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IT has recently been asserted by Dr. Norris of Stonyhurst: that Members of the Roman Church cannot consistently enter into an examination of doctrinal points with members of a Protestant Church.
I. No ground of discussion, we are told, can now be admitted: because the principles of the Reformation were fully discussed and finally set at rest in the Council of Trent; the decisions of which Council, under the aspect of its being Ecumenical, are by every Latin revered as the dictates of the Holy Ghost. Henceforth, no one in communion with the Church of Rome can entertain a shadow of doubt: henceforth, his faith is fixed and immoveable. Roma locuta est : causa finita est. This being the case, it were unseemly for a Latin to argue with a Protestant: because the very fact of his stooping to argument
would be a tacit admission, both that doubt might still be entertained, and that his own faith was neither fixed nor immoveable.
Such, very lately, has been the published language of the Principal of Stonyhurst, as addressed by him to my very able friend Mr. Whittaker: such also, unless my memory altogether fail me, has been the language of Dr. Doyle in Ireland.
1. Even on the first inspection, many persons will perhaps deem a statement of this character not a little extraordinary.
To argue with an opponent may evince a wish to satisfy that opponent: but, on the part of the individual who enters into the argument, it can scarcely be construed to imply a doubt of the truth of his own opinions.
Be ready always to give an answer to EVERY man, that asketh you A REASON of the hope that is in you'.
The holy Apostle Peter, I presume, did not wish us to understand: that this enjoined perpetual readiness to give an answer to all those, who should inquire concerning the reason of our hope, was to be construed as an acknowledgment; that a Christian entertained serious doubts
of the truth of his religion, and consequently that the faith of a Christian was neither fixed nor immoveable. In any such oddly paradoxical manner, we certainly cannot interpret his very plain admonition. He doubtless meant to intimate: that, if a person should deny the truth of our doctrine, and should call upon us for a reasonable proof of it; we ought not to tell him in reply, that we were precluded from speaking on the subject, because any argument on our part would be a tacit admission that we ourselves entertained doubts; but, on the contrary, we ought always to be ready to give an answer even to every man, who should demand from us a reason of the hope that is in us.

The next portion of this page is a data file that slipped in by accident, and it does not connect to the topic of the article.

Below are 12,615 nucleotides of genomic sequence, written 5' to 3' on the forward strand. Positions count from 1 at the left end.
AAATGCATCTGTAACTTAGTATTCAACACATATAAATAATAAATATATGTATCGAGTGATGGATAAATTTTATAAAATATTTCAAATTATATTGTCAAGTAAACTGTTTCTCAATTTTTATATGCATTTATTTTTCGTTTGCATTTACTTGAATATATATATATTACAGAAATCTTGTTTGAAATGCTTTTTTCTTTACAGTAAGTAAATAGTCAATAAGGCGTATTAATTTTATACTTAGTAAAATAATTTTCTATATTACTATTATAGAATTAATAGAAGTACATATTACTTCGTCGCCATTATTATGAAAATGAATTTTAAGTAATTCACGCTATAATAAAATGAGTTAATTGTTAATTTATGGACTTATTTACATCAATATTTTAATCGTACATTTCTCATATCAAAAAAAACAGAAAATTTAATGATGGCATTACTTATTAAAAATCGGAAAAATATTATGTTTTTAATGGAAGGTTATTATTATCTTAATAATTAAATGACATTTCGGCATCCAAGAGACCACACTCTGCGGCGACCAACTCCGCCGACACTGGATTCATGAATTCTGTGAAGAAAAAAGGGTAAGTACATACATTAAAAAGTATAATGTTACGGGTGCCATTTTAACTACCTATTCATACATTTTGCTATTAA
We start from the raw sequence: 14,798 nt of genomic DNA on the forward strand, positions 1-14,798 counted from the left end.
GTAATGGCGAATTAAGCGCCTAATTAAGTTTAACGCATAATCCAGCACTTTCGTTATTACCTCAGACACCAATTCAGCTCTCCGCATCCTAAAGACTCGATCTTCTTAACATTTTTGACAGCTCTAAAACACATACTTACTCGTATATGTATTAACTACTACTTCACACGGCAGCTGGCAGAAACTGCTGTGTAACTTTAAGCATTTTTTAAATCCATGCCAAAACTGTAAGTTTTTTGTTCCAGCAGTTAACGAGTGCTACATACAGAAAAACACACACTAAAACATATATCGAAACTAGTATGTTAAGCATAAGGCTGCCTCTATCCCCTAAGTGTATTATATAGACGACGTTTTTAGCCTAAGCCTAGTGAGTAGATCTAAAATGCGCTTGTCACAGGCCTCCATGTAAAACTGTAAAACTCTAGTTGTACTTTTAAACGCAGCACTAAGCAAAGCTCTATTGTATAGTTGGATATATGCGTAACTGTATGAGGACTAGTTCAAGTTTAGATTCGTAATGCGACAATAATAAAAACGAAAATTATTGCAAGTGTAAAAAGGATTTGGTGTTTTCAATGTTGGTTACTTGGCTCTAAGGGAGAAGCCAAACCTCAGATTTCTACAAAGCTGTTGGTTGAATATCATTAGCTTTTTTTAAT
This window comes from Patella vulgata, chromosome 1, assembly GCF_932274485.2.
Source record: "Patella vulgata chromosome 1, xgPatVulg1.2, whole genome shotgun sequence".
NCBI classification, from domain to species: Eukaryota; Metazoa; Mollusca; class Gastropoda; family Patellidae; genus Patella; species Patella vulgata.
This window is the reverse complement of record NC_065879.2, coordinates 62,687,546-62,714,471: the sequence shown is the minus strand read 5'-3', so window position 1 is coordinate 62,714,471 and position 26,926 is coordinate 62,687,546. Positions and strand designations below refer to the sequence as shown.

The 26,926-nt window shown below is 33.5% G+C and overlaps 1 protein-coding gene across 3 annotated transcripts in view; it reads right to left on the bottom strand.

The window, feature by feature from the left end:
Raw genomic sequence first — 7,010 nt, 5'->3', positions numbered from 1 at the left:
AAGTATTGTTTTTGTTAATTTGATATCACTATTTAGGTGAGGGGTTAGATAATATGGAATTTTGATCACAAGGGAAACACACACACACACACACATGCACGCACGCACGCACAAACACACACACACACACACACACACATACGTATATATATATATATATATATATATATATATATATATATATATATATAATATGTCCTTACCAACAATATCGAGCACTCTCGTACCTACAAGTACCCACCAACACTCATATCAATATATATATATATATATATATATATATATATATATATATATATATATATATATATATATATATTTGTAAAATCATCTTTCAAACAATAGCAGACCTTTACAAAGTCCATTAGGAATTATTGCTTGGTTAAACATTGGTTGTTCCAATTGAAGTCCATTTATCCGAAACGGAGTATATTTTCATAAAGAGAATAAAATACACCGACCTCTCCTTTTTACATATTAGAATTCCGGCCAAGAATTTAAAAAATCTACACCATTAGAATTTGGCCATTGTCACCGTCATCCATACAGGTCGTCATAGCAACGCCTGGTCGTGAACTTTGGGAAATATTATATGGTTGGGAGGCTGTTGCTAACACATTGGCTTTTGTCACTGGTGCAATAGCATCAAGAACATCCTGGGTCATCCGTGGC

Assuredly, unless we introduce an universal scepticism as to the import of language, this is the plain sense of the Apostle's admonition.
Whence, no less assuredly, his admonition convicts of error all those Romanists, who, on the unscriptural plea, that They are compelled to reject every invitation to inquiry, because they cannot admit any ground of discussion, and because a discussion of what has been already settled would imply an acknowledgment of doubt and uncertainty, decline, when a Protestant calls upon them for
an answer, to state the reason of the hope that is
The inspired Apostle, we see, is express against any such subterfuge: and the principle of his admonition is clear and self-evident.
We can never expect to bring over any person to our opinion, if, in fair and open discussion, we refuse to communicate the ground upon which that opinion reposes.
2. Possibly Dr. Norris and his friends may say; that they do give an answer to the man that asks them a reason of the hope that is in them: for, when questioned on the subject, they reply; that All doctrinal points between themselves and the Reformed were fully discussed and finally set at rest by the Council of Trent, the decisions of which they revere as the very dictates of the Holy Ghost.
(1.) An answer of this sort may be satisfactory to themselves: but can they seriously believe, that it will ever convince or convert an intelligent inquirer after actual truth?
They wish to proselyte, we will say, an individual of this description.
The individual, on whom is tried the experiment, very naturally and very fairly asks for a reason of the hope that is in them.